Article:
Scars are always a result of trauma or surgery and scar tissue can cause pain and discomfort due to itching, pulling and tugging sensations as well as a reduction in your range of movement. But introducing a simple daily scar care routine can banish scar pain for good.
Every scar tells a story. A journey that the person has been on, and experiences that won’t ever be forgotten by them or their loved ones.
Once healed, some people choose to let their scars be; some use cosmetic surgery to alter the appearance; and some choose tattoos to cover them up, or to enhance them… But aside from aesthetics, how many people realise the physical restrictions that scars can create?
Scars are always a result of trauma or surgery to the tissue. In an emergency situation, once the initial threat has been handled (quite rightly), the wound is stitched together with little attention paid to the tissues that have been cut, the direction in which they have been cut in and the long-term effects of the scar on the patient’s recovery and mobility. It’s rare to be given any scar care advice post-surgery, but by understanding how scar tissue is formed and by integrating a few simple steps into your day-to-day routine, you could improve the sensations and movement in your scar tissue within just a few weeks.
Do you remember the skeleton dance song: “Your leg bone is connected to your hip bone”? Well, your fascia is even more interconnected with your bones, your muscles, your tendons, and your organs.
Fascia is the connective tissue that surrounds your muscles, tendons and joints – and during trauma or surgery, it’s the fascia around our tissues, muscles and skin that gets damaged. Think of clingfilm and how wet sheets of clingfilm will glide over each other – this represents ‘normal’ tissue. Now imagine dry clingfilm and how it gets stuck together and has to be peeled off the bottom layer – this is scar tissue.
For scars caused through surgery, there will be lots of layers of dry clingfilm on top of each other, which will begin to pull the tissues in the direction of the point of anchor (the scar). Now imagine a fitted bedsheet (this is your whole body). If you grip one bit of the fitted bedsheet, imagine how the rest of the corners and the rest of the sheet go tight. This is what happens when you have recovered from your surgery. Your scar is the fist gripping, and the corners are your limbs and your torso.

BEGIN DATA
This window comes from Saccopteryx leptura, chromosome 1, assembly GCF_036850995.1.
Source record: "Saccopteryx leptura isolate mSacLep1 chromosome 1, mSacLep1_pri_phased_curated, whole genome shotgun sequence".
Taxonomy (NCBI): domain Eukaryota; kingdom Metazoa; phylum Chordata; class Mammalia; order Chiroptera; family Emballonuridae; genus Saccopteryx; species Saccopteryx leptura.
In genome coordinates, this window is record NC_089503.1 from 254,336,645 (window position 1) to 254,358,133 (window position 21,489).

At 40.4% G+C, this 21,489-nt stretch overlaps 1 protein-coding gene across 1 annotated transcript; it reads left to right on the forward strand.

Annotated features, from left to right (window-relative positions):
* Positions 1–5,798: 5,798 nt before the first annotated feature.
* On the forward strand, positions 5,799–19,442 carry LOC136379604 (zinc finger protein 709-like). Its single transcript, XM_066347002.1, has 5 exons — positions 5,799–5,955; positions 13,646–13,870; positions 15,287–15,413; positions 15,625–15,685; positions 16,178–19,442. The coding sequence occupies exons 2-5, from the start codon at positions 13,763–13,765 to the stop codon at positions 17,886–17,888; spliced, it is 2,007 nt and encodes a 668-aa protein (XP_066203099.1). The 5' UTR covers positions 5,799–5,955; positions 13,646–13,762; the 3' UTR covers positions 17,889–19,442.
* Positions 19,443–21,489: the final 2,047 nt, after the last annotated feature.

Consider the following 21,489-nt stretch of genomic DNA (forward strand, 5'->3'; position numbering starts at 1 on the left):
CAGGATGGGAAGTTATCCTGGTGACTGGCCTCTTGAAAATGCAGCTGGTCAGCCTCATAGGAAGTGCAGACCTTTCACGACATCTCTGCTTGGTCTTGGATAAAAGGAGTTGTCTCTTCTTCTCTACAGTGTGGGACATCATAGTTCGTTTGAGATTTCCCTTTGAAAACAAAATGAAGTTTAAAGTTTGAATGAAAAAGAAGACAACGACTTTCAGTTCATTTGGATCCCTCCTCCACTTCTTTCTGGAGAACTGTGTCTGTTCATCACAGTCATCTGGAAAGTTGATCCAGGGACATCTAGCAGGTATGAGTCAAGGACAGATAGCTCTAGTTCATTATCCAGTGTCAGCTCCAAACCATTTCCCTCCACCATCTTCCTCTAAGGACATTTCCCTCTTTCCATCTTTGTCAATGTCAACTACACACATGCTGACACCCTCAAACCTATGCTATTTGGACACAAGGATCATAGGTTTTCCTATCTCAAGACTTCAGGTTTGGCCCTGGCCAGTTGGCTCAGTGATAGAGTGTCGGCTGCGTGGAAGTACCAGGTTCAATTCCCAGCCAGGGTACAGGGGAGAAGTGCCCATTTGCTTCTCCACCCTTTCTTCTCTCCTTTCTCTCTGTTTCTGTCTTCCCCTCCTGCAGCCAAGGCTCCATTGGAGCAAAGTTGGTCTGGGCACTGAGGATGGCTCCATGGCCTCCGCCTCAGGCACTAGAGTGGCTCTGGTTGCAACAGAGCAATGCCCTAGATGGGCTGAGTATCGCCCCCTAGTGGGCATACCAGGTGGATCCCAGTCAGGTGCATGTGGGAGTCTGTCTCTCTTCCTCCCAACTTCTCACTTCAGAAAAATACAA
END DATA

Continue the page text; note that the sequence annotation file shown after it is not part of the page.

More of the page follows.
For example… If you had a Caesarean Section two years ago and haven’t done any scar massage from 12 weeks, you may have a mum pouch. It may feel uncomfortable going to the toilet, having sex and during your periods. Your scar is likely to have adhered to the visceral structures (organs) underneath. Because of this anterior (front) facial pull you may feel restricted when reaching up, playing catch with your child, lying on your front and generally with any stretching motion.
The Scar Wand effectively unsticks the clingfilm-like layers that have stuck to each other and therefore releases the grip on the bedsheet resulting in increased mobility through the limbs and the torso. This should help you feel more mobile from a whole-body perspective.
The fascia is an incredible structure and it will take time and a little TLC to recover after it’s been cut through during trauma and surgery. With just a small amount of scar massage each day, you’ll soon find that day-to-day tasks are made easier and that you feel better.
Other things that can help with your scar mobility is to stay well hydrated and keep moving. By moving, I mean gentle regular full body stretching to keep the ‘wet clingfilm sheets’ gliding over one another. You’ll soon find things get easier once you have released the grip on the bedsheet.